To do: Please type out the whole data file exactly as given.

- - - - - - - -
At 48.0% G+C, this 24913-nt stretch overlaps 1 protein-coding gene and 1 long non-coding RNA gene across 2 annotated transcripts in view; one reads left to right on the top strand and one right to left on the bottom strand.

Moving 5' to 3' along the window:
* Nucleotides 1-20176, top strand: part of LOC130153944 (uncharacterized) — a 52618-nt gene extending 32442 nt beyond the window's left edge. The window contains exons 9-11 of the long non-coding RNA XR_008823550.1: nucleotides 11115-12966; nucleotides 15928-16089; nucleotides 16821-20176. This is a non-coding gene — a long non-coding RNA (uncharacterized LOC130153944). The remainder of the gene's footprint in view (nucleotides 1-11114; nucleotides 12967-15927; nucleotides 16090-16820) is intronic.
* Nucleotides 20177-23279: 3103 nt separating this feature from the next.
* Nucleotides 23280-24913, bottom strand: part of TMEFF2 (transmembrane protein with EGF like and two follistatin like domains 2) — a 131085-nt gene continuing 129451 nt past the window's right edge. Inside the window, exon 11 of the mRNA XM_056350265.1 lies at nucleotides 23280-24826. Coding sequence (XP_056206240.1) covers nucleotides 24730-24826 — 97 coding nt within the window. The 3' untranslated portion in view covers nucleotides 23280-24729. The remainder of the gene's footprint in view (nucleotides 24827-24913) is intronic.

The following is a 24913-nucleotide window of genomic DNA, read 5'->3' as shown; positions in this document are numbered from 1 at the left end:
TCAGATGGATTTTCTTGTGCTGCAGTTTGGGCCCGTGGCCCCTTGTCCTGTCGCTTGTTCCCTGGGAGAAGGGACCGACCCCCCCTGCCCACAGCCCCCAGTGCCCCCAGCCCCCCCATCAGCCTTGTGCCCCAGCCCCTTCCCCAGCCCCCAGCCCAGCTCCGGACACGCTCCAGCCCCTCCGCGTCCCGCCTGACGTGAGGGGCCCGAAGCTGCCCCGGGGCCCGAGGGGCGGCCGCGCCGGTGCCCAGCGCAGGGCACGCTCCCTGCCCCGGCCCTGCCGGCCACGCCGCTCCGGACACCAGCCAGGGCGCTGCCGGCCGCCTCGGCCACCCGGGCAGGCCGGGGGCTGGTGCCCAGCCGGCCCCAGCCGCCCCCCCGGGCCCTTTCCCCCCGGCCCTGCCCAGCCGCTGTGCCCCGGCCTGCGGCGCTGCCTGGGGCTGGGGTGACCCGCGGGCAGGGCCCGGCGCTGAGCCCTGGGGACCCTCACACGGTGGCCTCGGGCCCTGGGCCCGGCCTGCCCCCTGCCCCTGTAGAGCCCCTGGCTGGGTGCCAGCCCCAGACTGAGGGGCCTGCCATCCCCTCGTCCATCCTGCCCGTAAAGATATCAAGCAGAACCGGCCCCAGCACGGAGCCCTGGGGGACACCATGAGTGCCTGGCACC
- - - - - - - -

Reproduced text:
At 48.0% G+C, this 24913-nt stretch overlaps 1 protein-coding gene and 1 long non-coding RNA gene across 2 annotated transcripts in view; one reads left to right on the top strand and one right to left on the bottom strand.

Moving 5' to 3' along the window:
* Nucleotides 1-20176, top strand: part of LOC130153944 (uncharacterized) — a 52618-nt gene extending 32442 nt beyond the window's left edge. The window contains exons 9-11 of the long non-coding RNA XR_008823550.1: nucleotides 11115-12966; nucleotides 15928-16089; nucleotides 16821-20176. This is a non-coding gene — a long non-coding RNA (uncharacterized LOC130153944). The remainder of the gene's footprint in view (nucleotides 1-11114; nucleotides 12967-15927; nucleotides 16090-16820) is intronic.
* Nucleotides 20177-23279: 3103 nt separating this feature from the next.
* Nucleotides 23280-24913, bottom strand: part of TMEFF2 (transmembrane protein with EGF like and two follistatin like domains 2) — a 131085-nt gene continuing 129451 nt past the window's right edge. Inside the window, exon 11 of the mRNA XM_056350265.1 lies at nucleotides 23280-24826. Coding sequence (XP_056206240.1) covers nucleotides 24730-24826 — 97 coding nt within the window. The 3' untranslated portion in view covers nucleotides 23280-24729. The remainder of the gene's footprint in view (nucleotides 24827-24913) is intronic.

The following is a 24913-nucleotide window of genomic DNA, read 5'->3' as shown; positions in this document are numbered from 1 at the left end:
TCAGATGGATTTTCTTGTGCTGCAGTTTGGGCCCGTGGCCCCTTGTCCTGTCGCTTGTTCCCTGGGAGAAGGGACCGACCCCCCCTGCCCACAGCCCCCAGTGCCCCCAGCCCCCCCATCAGCCTTGTGCCCCAGCCCCTTCCCCAGCCCCCAGCCCAGCTCCGGACACGCTCCAGCCCCTCCGCGTCCCGCCTGACGTGAGGGGCCCGAAGCTGCCCCGGGGCCCGAGGGGCGGCCGCGCCGGTGCCCAGCGCAGGGCACGCTCCCTGCCCCGGCCCTGCCGGCCACGCCGCTCCGGACACCAGCCAGGGCGCTGCCGGCCGCCTCGGCCACCCGGGCAGGCCGGGGGCTGGTGCCCAGCCGGCCCCAGCCGCCCCCCCGGGCCCTTTCCCCCCGGCCCTGCCCAGCCGCTGTGCCCCGGCCTGCGGCGCTGCCTGGGGCTGGGGTGACCCGCGGGCAGGGCCCGGCGCTGAGCCCTGGGGACCCTCACACGGTGGCCTCGGGCCCTGGGCCCGGCCTGCCCCCTGCCCCTGTAGAGCCCCTGGCTGGGTGCCAGCCCCAGACTGAGGGGCCTGCCATCCCCTCGTCCATCCTGCCCGTAAAGATATCAAGCAGAACCGGCCCCAGCACGGAGCCCTGGGGGACACCATGAGTGCCTGGCACC